Other fine touches abound, such as the feel of the cables or the computer's overall workmanship. This "feel" of the cables is more than just about touch. The iMac's cables tangle less than those that came with any other Windows PC I have tested; it has to do with the cabling material and how much friction it has with similar surfaces.
Like earlier iMacs, the new model is fairly quiet. The keyboard has great touch and feel and is very responsive; the same goes for the infrared mouse. But I will fault Apple for not providing a two-button mouse, which would be a big productivity booster. Mac OS X 10.2 supports right-click context menus, but one-button mouse users must use a keyboard combination to summon the menus. Are you listening to this criticism, Apple?
The new iMac delivers great sound through the small globe-shaped speakers--and thumping bass, too, with Harmon Kardon's iSub subwoofer attached. With the August release of Mac OS X 10.2, Apple added a separate software volume control for iSub, which resolved hissing and popping problems. Certainly, these are not big, surround-sound speakers at 9-watts each boosted by an 18-watt digital amplifier. But matched with iSub, the speakers deliver surprisingly rich sound, particularly when watching DVDs. (Hey, if you want surround-sound, move to the living room and your big-screen TV.)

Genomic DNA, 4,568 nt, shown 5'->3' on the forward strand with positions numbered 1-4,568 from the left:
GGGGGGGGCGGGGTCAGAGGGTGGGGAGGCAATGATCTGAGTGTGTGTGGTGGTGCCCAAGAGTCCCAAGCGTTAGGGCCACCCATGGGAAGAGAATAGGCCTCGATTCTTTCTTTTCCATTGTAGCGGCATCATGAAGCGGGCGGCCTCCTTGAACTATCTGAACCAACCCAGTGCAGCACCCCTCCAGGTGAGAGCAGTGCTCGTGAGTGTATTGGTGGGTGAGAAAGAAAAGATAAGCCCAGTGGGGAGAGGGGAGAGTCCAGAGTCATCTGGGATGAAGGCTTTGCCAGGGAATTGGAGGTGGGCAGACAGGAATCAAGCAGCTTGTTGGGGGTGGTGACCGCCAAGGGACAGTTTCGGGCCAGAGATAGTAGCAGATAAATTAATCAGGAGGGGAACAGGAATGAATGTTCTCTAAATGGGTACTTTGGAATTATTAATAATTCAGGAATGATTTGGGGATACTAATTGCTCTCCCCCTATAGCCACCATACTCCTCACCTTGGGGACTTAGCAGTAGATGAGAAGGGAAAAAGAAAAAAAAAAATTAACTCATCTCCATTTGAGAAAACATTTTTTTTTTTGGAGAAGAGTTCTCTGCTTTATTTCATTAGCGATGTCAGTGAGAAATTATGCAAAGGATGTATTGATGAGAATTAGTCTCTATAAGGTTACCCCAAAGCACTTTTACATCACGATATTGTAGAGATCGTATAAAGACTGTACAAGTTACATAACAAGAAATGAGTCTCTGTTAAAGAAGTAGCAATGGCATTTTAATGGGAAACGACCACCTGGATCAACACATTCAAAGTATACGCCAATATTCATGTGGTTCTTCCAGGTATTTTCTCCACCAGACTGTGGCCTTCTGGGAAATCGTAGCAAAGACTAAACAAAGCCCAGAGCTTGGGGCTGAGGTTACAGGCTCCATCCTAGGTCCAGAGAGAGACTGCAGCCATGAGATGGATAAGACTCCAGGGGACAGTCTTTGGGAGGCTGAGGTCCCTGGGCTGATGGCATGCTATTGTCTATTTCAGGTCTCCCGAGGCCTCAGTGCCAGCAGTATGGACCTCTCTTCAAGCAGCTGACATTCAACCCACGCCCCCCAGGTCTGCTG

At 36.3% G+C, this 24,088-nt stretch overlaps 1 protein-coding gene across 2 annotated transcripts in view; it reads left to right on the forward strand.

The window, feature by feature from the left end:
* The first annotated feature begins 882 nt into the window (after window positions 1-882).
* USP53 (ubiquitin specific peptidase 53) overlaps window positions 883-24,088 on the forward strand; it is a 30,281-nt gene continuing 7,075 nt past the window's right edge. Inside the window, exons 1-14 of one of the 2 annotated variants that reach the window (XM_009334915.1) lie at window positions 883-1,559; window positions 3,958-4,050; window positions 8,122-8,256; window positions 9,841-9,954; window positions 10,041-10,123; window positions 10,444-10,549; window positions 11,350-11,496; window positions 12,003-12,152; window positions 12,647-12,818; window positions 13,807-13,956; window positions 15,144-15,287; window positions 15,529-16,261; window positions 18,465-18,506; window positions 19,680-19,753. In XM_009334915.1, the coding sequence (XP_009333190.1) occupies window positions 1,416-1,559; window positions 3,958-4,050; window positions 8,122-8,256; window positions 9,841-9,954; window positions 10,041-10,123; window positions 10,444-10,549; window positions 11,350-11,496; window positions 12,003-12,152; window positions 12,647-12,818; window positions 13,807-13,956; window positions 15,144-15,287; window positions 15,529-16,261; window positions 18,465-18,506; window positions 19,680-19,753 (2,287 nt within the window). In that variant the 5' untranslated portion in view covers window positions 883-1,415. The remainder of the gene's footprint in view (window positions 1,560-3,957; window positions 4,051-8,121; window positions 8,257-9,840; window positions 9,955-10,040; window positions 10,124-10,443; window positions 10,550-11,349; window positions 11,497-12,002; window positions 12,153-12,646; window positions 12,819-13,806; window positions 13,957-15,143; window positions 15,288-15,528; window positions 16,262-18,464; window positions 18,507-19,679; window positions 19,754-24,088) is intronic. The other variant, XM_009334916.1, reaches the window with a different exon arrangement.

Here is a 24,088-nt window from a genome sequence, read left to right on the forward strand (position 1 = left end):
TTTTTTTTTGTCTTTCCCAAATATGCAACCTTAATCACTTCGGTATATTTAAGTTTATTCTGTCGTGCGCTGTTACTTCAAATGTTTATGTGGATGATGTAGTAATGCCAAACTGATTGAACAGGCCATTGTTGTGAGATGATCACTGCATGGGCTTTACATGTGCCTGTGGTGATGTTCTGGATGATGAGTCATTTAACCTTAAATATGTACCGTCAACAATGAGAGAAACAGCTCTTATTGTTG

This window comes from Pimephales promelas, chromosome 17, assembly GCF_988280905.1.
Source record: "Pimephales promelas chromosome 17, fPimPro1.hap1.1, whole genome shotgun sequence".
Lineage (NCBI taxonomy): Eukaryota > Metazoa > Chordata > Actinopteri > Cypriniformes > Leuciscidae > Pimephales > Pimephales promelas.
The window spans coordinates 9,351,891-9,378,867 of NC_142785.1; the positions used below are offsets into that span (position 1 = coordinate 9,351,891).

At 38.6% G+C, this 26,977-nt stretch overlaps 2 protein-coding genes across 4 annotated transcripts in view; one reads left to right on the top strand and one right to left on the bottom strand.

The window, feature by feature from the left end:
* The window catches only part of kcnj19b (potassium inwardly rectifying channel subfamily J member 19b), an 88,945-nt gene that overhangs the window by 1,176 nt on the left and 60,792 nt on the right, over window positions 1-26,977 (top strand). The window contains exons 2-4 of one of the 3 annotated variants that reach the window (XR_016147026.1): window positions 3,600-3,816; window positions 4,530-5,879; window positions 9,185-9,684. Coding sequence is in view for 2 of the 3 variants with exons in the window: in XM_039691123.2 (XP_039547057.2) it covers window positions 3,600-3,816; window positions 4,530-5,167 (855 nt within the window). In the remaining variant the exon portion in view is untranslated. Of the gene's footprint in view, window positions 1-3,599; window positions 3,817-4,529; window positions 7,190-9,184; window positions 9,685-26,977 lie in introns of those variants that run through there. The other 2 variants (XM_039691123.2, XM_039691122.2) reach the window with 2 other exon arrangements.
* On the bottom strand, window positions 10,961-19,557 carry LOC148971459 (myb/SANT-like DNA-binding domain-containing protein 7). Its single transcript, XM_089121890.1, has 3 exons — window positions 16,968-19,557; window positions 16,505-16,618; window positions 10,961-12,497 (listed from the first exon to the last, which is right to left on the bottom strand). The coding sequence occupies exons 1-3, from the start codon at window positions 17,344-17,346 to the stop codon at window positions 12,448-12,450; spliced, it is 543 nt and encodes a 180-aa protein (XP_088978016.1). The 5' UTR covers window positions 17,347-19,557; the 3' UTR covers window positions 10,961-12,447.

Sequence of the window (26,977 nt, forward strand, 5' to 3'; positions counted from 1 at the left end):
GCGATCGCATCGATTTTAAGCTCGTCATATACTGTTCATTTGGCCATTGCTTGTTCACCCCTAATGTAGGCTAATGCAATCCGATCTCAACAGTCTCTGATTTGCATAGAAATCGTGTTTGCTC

The attention to detail seeps into the operating system, too, and Apple's six digital lifestyle applications: iMovie 2 for video editing; iTunes 3 for music ripping, burning and listening; iPhoto, for managing, sharing or printing digital images; for desktop and online calendaring; and iSync, synchronization software for the iPod music player, Palm handhelds on Bluetooth-enabled cell phones such as the Sony Ericsson T68i.
There are good reasons why Apple positions iMac as a "hub" for connecting digital devices, such as cameras, camcorders or music players. The six applications and operating system improvements introduced with Mac OS X 10.2 make working with these devices much easier than on the PC. Most PC manufacturers include with their computers a skimpy selection of digital media applications. The exception is Sony.
Sony has gone a long way to developing a robust set of digital applications that rival Apple's. For example, the Japanese computer maker recently added new "Click to DVD" software that quickly and easily burns movies to DVDs. The software offers comparable features to Apple's iDVD 2 and is about as easy to use. But thanks in part to how well iDVD 2 works on Mac OS X 10.2, I would give the edge to Apple--for now.